Diagnosing Lupus

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Lupus is tricky. Its symptoms come and go and can be mild or severe. Many patients may go through years of red rashes, extreme fatigue, painful or swollen joints, fevers exhibiting some or all of those symptoms without ever noticing a pattern or having a doctor that is able to accurately diagnose the disease.

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Some of the difficulty in diagnosis is that there is no one test to determine lupus.

Primary care doctors sometimes miss the patterns of lupus due to its rarity some have never seen a case of lupus in their practices before. If lupus is suspected, your doctor will do a physical exam, ask you to relate your medical history (important for flare patterns) and may run tests to rule out other diseases.

Lupus, or systemic lupus erythematosus (SLE), is often diagnosed through an anti-nuclear antibody blood test (ANA). An ANA test identifies autoantibodies that attack the body's own tissues and cells. A positive ANA does not automatically mean a person has lupus, but rather is one piece of the puzzle of lupus diagnosis that includes a patient's symptoms, a physical examination, and other laboratory tests.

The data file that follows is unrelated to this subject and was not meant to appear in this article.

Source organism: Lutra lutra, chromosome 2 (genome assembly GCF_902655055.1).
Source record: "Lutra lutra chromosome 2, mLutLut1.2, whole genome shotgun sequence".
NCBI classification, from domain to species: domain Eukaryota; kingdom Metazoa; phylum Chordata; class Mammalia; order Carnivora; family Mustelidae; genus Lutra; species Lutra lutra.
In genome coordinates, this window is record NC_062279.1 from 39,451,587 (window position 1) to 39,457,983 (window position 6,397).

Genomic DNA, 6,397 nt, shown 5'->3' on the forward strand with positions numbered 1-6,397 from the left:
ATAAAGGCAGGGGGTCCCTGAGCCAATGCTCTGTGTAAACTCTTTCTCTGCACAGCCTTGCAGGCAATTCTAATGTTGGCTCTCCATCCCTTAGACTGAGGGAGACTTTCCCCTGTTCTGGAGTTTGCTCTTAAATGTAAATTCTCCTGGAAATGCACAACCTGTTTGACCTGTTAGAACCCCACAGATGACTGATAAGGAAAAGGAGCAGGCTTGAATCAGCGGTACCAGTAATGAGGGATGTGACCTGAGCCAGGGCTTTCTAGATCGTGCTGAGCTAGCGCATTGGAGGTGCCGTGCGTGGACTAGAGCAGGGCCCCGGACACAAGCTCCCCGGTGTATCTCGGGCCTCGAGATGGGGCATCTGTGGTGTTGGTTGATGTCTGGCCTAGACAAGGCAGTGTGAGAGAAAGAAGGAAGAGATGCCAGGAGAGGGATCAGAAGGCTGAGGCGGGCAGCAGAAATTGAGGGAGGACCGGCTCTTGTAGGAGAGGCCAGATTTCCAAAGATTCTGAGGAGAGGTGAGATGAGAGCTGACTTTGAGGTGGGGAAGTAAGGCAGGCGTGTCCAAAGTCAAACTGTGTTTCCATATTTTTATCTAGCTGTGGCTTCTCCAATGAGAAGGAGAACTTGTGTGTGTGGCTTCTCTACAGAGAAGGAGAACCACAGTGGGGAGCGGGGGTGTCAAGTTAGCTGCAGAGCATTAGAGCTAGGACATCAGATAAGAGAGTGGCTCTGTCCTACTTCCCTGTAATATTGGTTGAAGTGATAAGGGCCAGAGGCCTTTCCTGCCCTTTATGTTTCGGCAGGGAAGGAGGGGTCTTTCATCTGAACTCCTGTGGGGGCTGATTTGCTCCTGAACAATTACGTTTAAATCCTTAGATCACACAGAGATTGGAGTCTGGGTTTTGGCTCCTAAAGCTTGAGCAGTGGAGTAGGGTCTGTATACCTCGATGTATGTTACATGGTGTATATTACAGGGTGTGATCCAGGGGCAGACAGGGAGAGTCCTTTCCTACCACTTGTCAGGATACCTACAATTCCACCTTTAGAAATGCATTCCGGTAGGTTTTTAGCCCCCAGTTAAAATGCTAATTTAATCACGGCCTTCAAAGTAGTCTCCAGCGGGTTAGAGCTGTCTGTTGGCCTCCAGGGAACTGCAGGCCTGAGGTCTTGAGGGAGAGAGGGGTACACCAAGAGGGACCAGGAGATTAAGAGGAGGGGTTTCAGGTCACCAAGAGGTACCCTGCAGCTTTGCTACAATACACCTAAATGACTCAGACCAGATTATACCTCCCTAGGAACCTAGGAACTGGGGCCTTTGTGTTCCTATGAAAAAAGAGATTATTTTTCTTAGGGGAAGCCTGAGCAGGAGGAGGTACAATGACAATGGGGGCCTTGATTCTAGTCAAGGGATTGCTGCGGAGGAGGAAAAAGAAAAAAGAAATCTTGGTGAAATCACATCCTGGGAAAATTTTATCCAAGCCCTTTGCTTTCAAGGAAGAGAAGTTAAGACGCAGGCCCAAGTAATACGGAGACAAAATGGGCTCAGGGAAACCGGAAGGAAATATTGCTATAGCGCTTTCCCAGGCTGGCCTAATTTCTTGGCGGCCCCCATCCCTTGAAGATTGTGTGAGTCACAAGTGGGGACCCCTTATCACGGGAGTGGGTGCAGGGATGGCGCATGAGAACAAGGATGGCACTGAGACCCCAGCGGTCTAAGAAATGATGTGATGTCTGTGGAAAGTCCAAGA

Usually in conjunction with the ANA test, your doctor may ask that you take other tests that can help determine the presence of three specific types of antibodies: anti-dsDNA (anti-double-stranded DNA), anti-Sm (anti-Smith antibodies), and anti-RNP antibodies.

The anti-dsDNA and anti-RNP tests confirm whether there are antibodies being produced to the genetic material in the cell. The anti-Sm test measures if there are antibodies against a certain protein found in the nucleus of cells.

When either the anti-dsDNA or the anti-Sm antibody test is positive, a person is usually considered to have SLE.

Knowing which particular antibody is responsible for the positive ANA test can help determine which autoimmune disease is present.

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Criteria List:

The American College of Rheumatology also uses a criteria list to help rheumatologists and other doctors make a diagnosis, but blood tests are the gold standard for confirming a lupus diagnosis.

Other criteria include:

  • Fever, fatigue, and weight loss
  • Arthritis involving multiple joints for several weeks
  • Butterfly-shaped rash over the cheeks
  • Raised red rashes that scar
  • Skin rash appearing in areas exposed to the sun
  • Mouth or nose ulcers
  • Joint pain with swelling and tenderness
  • Heart and lung lining inflammation (pericarditis and/ or pleuritis)
  • Seizures or other neurologic disorder
  • Kidney problems (blood or protein in the urine detected through urine tests)
  • Low blood counts (anemia, low white blood cells or low platelets)

Read more:

Lupus Diagnosis. Lupus Research Institute. June 2007.
Systemic Lupus Erythematosus American College of Rheumatology. May 2004. Ginzler, Ellen MD, and Tayer, Jean MD. 25 June 2007

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